This is the sound of a violin fucking your face with complete beauty, control, and precision.
When a violinist steps up to play these sonatas, it means some serious shit. Back in the days of the late 18th and early 19th century, Eugène Ysaÿe was the king of the violin. Seriously, this was the motherfucker’s appellation: King of the Violin. And he didn’t come by that name by accident. He was born and bred in the violin world and a violin family. There are even legends on how his family got its first violin way back when. Check it: Young boy, after hearing about this legendary instrument called the violin, wakes up from some crazy magical sex dream to look upon his wall and, holy shit, his viol has changed into a violin. That’s the legend. Granted, it’s a shit legend. But, for some reason, it’s also a well-known legend. So the King of the Violin writes six sonatas, each one dedicated to the greatest violin players of the day: Sonata 1, Joseph Szigeti; Sonata 2, Jacques Thibaud; Sonata 3, Georges Enescu; Sonata 4, Fritz Kreisler; Sonata 5, Mathieu Crickboom; and Sonata 6, Manuel Ouiroga. If you assume that the King of the Violin’s sonatas, each specifically dedicated to the greatest motherfuckers to touch a bow, are difficult to play, well, no shit. But it’s not just the adept blur-worthy fingering of these pieces that make them hypnotic. These shits are strangely dissonant. They live somewhere in between a nightmare and a sex dream. It’s not the music of flowers, butterflies, and romance. These notes needed to be caught and netted by a team. They’re nefariously constructed and, if done well, unexpectedly tamed for the duration of the piece. If someone steps up to play these six sonatas, it means they’re either really good or incredibly fucking stupid.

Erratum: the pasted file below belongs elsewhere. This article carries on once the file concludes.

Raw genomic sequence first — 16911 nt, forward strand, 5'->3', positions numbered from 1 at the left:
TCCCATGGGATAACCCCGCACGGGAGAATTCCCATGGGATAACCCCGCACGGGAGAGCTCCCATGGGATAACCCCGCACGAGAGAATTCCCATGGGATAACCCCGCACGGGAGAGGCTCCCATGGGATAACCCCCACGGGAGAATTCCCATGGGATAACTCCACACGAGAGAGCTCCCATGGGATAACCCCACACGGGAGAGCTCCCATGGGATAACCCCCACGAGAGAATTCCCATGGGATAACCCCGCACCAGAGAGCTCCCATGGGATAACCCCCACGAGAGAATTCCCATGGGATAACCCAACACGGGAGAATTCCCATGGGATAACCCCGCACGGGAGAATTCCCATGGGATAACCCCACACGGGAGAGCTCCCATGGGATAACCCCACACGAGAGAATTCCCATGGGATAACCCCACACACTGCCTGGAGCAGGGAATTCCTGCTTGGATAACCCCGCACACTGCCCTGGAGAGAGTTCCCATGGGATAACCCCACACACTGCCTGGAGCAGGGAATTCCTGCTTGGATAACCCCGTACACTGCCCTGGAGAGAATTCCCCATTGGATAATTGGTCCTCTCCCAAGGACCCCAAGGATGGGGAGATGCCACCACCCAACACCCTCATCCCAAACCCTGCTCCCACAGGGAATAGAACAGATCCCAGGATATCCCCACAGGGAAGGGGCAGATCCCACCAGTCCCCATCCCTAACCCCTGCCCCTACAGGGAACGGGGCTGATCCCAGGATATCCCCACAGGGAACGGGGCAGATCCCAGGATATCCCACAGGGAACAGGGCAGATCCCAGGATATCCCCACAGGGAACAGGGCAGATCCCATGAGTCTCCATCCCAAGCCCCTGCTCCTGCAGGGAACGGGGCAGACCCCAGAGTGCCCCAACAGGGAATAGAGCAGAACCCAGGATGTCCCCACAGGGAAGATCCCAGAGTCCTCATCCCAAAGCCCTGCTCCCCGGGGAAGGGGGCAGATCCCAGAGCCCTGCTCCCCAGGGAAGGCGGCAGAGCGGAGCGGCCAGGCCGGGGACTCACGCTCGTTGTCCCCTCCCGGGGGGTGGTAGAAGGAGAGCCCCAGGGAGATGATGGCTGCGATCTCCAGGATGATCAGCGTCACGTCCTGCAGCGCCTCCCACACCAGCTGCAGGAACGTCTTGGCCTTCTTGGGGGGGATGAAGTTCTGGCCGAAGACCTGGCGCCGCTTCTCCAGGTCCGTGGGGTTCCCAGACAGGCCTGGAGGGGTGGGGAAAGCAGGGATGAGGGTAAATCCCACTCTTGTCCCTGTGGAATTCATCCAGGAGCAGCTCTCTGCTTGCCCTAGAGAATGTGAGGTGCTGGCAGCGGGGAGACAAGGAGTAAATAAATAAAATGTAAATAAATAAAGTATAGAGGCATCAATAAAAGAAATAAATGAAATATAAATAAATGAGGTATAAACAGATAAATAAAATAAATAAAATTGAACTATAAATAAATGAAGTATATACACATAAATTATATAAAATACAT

Shlomo Mintz is not stupid.
If you’re not up in that violin game, Shlomo isn’t just good, he’s un-fucking-believable. What he has done to pieces like Sibelius Violin Concerto, Paganini’s Violin Concerto No. 1 and Wieniawski’s Violin Concerto No.2 makes them so good it’s unnerving. If I had to rank Shlomo next to the other pure violin ballers that have played these pieces (Leonidas Kavakos, Yang Tianwa, Alina Ibragimova and Frank Peter Zimmermann), I just can’t fucking do it. At this point? It’s about personal taste and style. And Shlomo’s got buckets of it. He’s raw, rough, and, somehow, smooth? I’ve listened to versions of these sonatas that are cleaner, but fuck it. I don’t even like my peanut butter creamy. These pieces are intended to be edgy, intimate, and raw. These songs exude, with their hyper-violinic speeds and disjointed cording, an ineffable part of humanity. A certain chaos that looms and slumbers within everyone. And Shlomo? He plays these pieces like the monster he is. This album is a thorough, heartfelt, and intimate ear-fucking.